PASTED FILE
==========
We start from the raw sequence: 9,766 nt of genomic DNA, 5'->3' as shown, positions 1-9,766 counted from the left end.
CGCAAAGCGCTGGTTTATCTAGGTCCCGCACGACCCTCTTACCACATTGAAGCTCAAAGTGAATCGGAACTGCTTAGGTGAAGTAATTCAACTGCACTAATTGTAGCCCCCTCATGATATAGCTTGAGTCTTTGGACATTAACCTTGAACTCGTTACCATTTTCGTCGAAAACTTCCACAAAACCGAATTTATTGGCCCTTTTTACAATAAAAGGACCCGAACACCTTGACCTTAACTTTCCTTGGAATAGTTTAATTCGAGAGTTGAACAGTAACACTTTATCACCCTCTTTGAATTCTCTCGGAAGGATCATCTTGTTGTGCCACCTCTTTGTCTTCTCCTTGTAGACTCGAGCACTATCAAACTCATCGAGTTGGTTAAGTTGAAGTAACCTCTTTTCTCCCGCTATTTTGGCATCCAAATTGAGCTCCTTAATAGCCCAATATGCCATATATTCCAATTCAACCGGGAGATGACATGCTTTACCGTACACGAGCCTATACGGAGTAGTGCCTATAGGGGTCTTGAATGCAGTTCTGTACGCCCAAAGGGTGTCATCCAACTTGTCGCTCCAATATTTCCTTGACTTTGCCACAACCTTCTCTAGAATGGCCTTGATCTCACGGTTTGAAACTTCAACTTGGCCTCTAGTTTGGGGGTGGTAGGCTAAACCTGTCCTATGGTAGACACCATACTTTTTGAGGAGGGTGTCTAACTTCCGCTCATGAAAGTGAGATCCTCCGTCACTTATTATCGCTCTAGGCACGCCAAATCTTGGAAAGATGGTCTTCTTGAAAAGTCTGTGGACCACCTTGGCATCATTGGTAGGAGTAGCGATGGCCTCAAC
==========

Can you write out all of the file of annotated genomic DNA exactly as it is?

We start from the raw sequence: 9,766 nt of genomic DNA, 5'->3' as shown, positions 1-9,766 counted from the left end.
CGCAAAGCGCTGGTTTATCTAGGTCCCGCACGACCCTCTTACCACATTGAAGCTCAAAGTGAATCGGAACTGCTTAGGTGAAGTAATTCAACTGCACTAATTGTAGCCCCCTCATGATATAGCTTGAGTCTTTGGACATTAACCTTGAACTCGTTACCATTTTCGTCGAAAACTTCCACAAAACCGAATTTATTGGCCCTTTTTACAATAAAAGGACCCGAACACCTTGACCTTAACTTTCCTTGGAATAGTTTAATTCGAGAGTTGAACAGTAACACTTTATCACCCTCTTTGAATTCTCTCGGAAGGATCATCTTGTTGTGCCACCTCTTTGTCTTCTCCTTGTAGACTCGAGCACTATCAAACTCATCGAGTTGGTTAAGTTGAAGTAACCTCTTTTCTCCCGCTATTTTGGCATCCAAATTGAGCTCCTTAATAGCCCAATATGCCATATATTCCAATTCAACCGGGAGATGACATGCTTTACCGTACACGAGCCTATACGGAGTAGTGCCTATAGGGGTCTTGAATGCAGTTCTGTACGCCCAAAGGGTGTCATCCAACTTGTCGCTCCAATATTTCCTTGACTTTGCCACAACCTTCTCTAGAATGGCCTTGATCTCACGGTTTGAAACTTCAACTTGGCCTCTAGTTTGGGGGTGGTAGGCTAAACCTGTCCTATGGTAGACACCATACTTTTTGAGGAGGGTGTCTAACTTCCGCTCATGAAAGTGAGATCCTCCGTCACTTATTATCGCTCTAGGCACGCCAAATCTTGGAAAGATGGTCTTCTTGAAAAGTCTGTGGACCACCTTGGCATCATTGGTAGGAGTAGCGATGGCCTCAAC